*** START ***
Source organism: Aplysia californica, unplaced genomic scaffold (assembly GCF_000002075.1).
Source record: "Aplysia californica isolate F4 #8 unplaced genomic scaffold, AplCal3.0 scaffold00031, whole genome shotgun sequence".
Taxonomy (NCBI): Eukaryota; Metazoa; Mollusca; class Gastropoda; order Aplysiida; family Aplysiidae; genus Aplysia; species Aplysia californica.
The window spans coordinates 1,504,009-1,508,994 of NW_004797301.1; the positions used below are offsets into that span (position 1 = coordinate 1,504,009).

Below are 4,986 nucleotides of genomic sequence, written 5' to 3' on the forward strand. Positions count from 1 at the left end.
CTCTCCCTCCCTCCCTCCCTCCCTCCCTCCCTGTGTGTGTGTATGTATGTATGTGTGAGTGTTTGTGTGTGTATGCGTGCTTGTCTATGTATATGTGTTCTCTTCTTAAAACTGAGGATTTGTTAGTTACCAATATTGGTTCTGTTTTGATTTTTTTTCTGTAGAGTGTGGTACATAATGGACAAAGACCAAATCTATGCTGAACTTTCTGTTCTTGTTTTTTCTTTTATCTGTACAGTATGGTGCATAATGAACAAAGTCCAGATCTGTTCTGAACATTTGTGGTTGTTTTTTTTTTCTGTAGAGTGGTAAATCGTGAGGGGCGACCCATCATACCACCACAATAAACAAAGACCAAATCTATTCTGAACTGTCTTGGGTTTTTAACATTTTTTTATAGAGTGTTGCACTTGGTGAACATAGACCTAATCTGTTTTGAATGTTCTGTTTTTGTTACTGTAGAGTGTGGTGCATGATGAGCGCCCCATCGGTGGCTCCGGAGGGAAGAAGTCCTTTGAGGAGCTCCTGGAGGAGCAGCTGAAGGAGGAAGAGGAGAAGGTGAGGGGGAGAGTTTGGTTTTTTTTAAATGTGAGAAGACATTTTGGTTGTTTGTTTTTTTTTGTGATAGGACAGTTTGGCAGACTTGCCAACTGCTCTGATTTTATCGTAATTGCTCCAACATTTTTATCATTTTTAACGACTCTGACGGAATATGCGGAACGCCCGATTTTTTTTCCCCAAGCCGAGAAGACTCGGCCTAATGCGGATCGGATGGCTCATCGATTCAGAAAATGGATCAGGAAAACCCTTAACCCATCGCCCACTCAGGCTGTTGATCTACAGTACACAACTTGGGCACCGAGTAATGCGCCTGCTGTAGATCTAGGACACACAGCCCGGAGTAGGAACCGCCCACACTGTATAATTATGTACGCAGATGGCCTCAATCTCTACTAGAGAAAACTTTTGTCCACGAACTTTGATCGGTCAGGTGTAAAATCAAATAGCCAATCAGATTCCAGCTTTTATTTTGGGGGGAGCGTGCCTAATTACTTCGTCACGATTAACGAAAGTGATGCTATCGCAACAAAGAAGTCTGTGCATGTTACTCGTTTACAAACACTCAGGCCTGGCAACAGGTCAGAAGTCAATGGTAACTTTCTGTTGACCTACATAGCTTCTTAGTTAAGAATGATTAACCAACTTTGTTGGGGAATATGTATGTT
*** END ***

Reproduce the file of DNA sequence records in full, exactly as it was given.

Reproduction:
Source organism: Aplysia californica, unplaced genomic scaffold (assembly GCF_000002075.1).
Source record: "Aplysia californica isolate F4 #8 unplaced genomic scaffold, AplCal3.0 scaffold00031, whole genome shotgun sequence".
Taxonomy (NCBI): Eukaryota; Metazoa; Mollusca; class Gastropoda; order Aplysiida; family Aplysiidae; genus Aplysia; species Aplysia californica.
The window spans coordinates 1,504,009-1,508,994 of NW_004797301.1; the positions used below are offsets into that span (position 1 = coordinate 1,504,009).

Below are 4,986 nucleotides of genomic sequence, written 5' to 3' on the forward strand. Positions count from 1 at the left end.
CTCTCCCTCCCTCCCTCCCTCCCTCCCTCCCTGTGTGTGTGTATGTATGTATGTGTGAGTGTTTGTGTGTGTATGCGTGCTTGTCTATGTATATGTGTTCTCTTCTTAAAACTGAGGATTTGTTAGTTACCAATATTGGTTCTGTTTTGATTTTTTTTCTGTAGAGTGTGGTACATAATGGACAAAGACCAAATCTATGCTGAACTTTCTGTTCTTGTTTTTTCTTTTATCTGTACAGTATGGTGCATAATGAACAAAGTCCAGATCTGTTCTGAACATTTGTGGTTGTTTTTTTTTTCTGTAGAGTGGTAAATCGTGAGGGGCGACCCATCATACCACCACAATAAACAAAGACCAAATCTATTCTGAACTGTCTTGGGTTTTTAACATTTTTTTATAGAGTGTTGCACTTGGTGAACATAGACCTAATCTGTTTTGAATGTTCTGTTTTTGTTACTGTAGAGTGTGGTGCATGATGAGCGCCCCATCGGTGGCTCCGGAGGGAAGAAGTCCTTTGAGGAGCTCCTGGAGGAGCAGCTGAAGGAGGAAGAGGAGAAGGTGAGGGGGAGAGTTTGGTTTTTTTTAAATGTGAGAAGACATTTTGGTTGTTTGTTTTTTTTTGTGATAGGACAGTTTGGCAGACTTGCCAACTGCTCTGATTTTATCGTAATTGCTCCAACATTTTTATCATTTTTAACGACTCTGACGGAATATGCGGAACGCCCGATTTTTTTTCCCCAAGCCGAGAAGACTCGGCCTAATGCGGATCGGATGGCTCATCGATTCAGAAAATGGATCAGGAAAACCCTTAACCCATCGCCCACTCAGGCTGTTGATCTACAGTACACAACTTGGGCACCGAGTAATGCGCCTGCTGTAGATCTAGGACACACAGCCCGGAGTAGGAACCGCCCACACTGTATAATTATGTACGCAGATGGCCTCAATCTCTACTAGAGAAAACTTTTGTCCACGAACTTTGATCGGTCAGGTGTAAAATCAAATAGCCAATCAGATTCCAGCTTTTATTTTGGGGGGAGCGTGCCTAATTACTTCGTCACGATTAACGAAAGTGATGCTATCGCAACAAAGAAGTCTGTGCATGTTACTCGTTTACAAACACTCAGGCCTGGCAACAGGTCAGAAGTCAATGGTAACTTTCTGTTGACCTACATAGCTTCTTAGTTAAGAATGATTAACCAACTTTGTTGGGGAATATGTATGTT